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OPINION AND ANALYSIS | 03-07-2021 23:13

PASO = Pushing A Single Option

The attitude that candidacies should be defined by political factions negotiating a single list, rather than the choice of the electorate at large, quite simply insults the citizenry of a democratic society.

When is a primary not a primary? When it goes by the name of PASO, the Spanish acronym describing the primaries as open, simultaneous and obligatory. Simultaneous they might well be (nationwide this coming September 12 after being postponed from August 8) yet anything but obligatory (turnout was just over three-quarters two years ago – can anything be called compulsory in Argentina, looking at the widespread disdain for pandemic precautions?) and even less are they open, given the closed shop the parties almost invariably present to the frustrated voter. The latter will be the central topic of this column.

The almost universal attitude that candidacies should be defined by political factions negotiating a single list rather than the choice of the electorate at large quite simply insults the citizenry of a democratic society. The guilt here is shared across the political spectrum and yet this is a rare issue where the opposition seems more at fault than the government. The ruling coalition would almost be contradicting its Frente de Todos label if it offered different alternatives – having taken the strategic decision in 2019 to end a decade or more of Peronist fragmentation and weaving the conflicting strands into one umbrella, thereby winning an election, anything other than single lists would be almost a surprise (which has not stopped the La Cámpora militants from defending PASO against a government bill to scrap them in the hope that contested primaries would enable them to replace Greater Buenos Aires and other local Peronist party machines with their own cadres).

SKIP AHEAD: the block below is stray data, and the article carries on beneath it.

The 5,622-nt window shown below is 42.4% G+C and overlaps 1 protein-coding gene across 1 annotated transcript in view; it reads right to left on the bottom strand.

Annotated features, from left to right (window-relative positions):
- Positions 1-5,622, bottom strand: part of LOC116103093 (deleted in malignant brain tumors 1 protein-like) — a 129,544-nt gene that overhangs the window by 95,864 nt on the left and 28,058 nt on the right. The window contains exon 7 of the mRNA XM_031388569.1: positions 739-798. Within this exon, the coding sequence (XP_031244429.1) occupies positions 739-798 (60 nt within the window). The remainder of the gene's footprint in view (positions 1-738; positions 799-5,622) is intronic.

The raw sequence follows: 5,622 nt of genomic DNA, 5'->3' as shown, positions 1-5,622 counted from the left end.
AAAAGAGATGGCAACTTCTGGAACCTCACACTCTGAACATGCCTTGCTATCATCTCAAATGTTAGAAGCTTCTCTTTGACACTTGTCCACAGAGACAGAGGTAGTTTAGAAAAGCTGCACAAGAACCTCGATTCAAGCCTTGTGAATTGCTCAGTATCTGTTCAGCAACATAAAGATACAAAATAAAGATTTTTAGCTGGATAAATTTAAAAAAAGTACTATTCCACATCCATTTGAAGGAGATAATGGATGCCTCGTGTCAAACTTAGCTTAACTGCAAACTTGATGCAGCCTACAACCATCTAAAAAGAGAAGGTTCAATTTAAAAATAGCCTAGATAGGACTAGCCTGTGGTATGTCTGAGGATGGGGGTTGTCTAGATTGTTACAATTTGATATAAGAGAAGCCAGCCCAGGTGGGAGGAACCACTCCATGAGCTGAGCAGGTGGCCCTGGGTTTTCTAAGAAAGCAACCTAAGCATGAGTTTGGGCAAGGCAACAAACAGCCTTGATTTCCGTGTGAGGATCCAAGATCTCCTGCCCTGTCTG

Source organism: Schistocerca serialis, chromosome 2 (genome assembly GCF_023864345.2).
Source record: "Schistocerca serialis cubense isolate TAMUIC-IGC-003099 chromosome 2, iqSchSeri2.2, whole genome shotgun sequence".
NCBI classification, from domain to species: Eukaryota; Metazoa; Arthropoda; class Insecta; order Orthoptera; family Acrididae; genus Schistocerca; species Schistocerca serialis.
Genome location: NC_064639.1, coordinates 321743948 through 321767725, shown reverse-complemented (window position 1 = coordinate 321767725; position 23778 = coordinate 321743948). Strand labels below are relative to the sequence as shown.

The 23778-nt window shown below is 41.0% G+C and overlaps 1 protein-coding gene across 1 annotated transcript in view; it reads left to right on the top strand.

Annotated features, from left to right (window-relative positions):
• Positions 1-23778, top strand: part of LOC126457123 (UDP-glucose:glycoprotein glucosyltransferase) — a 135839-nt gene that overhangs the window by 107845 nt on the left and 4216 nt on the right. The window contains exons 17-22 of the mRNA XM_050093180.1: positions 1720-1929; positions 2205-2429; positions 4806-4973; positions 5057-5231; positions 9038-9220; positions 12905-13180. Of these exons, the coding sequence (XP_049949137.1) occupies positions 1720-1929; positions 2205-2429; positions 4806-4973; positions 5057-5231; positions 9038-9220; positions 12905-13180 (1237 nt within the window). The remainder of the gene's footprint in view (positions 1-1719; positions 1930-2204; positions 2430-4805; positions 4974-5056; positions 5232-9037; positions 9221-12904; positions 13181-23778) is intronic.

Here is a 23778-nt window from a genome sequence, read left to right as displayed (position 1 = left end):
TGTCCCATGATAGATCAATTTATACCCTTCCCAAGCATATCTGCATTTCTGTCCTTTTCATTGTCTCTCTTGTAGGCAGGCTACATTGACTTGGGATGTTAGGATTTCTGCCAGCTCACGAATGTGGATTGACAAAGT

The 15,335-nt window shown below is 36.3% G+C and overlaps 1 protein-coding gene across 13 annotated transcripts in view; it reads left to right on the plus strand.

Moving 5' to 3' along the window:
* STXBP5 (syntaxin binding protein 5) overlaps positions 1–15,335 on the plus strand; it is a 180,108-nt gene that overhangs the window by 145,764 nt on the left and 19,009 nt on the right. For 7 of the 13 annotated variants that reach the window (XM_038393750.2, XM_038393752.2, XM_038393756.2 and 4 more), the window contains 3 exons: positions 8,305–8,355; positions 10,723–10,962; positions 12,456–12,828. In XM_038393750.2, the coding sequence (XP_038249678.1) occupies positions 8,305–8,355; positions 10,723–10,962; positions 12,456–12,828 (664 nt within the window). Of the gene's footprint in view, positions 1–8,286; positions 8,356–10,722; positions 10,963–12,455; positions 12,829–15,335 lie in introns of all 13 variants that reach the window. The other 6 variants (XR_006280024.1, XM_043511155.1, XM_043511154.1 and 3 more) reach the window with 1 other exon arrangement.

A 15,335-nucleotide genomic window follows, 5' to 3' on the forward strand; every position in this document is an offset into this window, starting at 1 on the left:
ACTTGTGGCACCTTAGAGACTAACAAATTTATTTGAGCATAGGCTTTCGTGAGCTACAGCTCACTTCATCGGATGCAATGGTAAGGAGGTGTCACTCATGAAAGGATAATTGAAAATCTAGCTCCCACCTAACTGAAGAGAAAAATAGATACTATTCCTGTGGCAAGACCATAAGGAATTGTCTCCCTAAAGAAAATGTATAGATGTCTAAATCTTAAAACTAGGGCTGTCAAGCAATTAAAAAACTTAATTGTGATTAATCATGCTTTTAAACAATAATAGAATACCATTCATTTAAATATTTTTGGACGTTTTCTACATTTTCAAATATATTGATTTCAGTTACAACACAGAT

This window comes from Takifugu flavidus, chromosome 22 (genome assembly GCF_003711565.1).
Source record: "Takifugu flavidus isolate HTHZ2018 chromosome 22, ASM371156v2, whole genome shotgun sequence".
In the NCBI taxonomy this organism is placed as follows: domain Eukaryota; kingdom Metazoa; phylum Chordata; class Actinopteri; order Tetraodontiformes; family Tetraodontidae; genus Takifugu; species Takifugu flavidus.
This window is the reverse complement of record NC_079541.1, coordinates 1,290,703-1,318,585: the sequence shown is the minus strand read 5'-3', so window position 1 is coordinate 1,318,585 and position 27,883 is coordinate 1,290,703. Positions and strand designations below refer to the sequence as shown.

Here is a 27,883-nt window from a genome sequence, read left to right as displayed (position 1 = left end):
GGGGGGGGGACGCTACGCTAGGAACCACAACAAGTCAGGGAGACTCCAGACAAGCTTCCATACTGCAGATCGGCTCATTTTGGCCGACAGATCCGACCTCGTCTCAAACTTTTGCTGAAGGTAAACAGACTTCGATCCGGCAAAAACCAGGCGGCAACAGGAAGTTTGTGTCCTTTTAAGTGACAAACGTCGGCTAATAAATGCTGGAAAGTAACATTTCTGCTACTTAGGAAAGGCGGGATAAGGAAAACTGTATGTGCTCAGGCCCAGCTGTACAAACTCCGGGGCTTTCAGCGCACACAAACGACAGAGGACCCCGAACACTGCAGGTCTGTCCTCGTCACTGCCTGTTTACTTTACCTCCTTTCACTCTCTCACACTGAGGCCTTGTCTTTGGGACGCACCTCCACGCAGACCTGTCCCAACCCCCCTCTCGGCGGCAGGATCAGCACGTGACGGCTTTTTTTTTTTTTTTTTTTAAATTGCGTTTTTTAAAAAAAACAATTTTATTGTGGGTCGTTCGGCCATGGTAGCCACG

No such consistency on the other side – the opposition take on PASO has been erratic. Having spent the first months of the pandemic pushing for their elimination on the grounds that spending billions of pesos on a glorified opinion poll was a criminal waste of funds in a disease-ridden and economically stricken country (a far from unreasonable argument), they began springing to PASO’s defence when their suspension became part of government efforts to postpone the electoral moment of truth. So much so that they granted the government an extra month to place its vaccination campaign on track and revive the economy – an electorally risky concession – in order to save the PASO primaries. But having made all that effort and sacrifice to salvage the primaries, the Juntos por el Cambio helm has rendered them meaningless with their bizarre mentality that anything other than rubber-stamping a single list is something to be avoided like the plague (perhaps future generations will change that phrase into “avoided like coronavirus”).

Time to turn to history to start disputing the prejudices against a mechanism which could potentially deepen and broaden democracy. Going back to my first newsroom year here in 1983, Raúl Alfonsín owed his presidential nomination to winning the Radical primaries – if it had been up to party headquarters rather than the voter, the Radical establishment would have picked Fernando de la Rúa. And the people chose wisely – if in the end neither man completed his presidential term, Alfonsín lasted almost six years as against two years and 10 days for De la Rúa.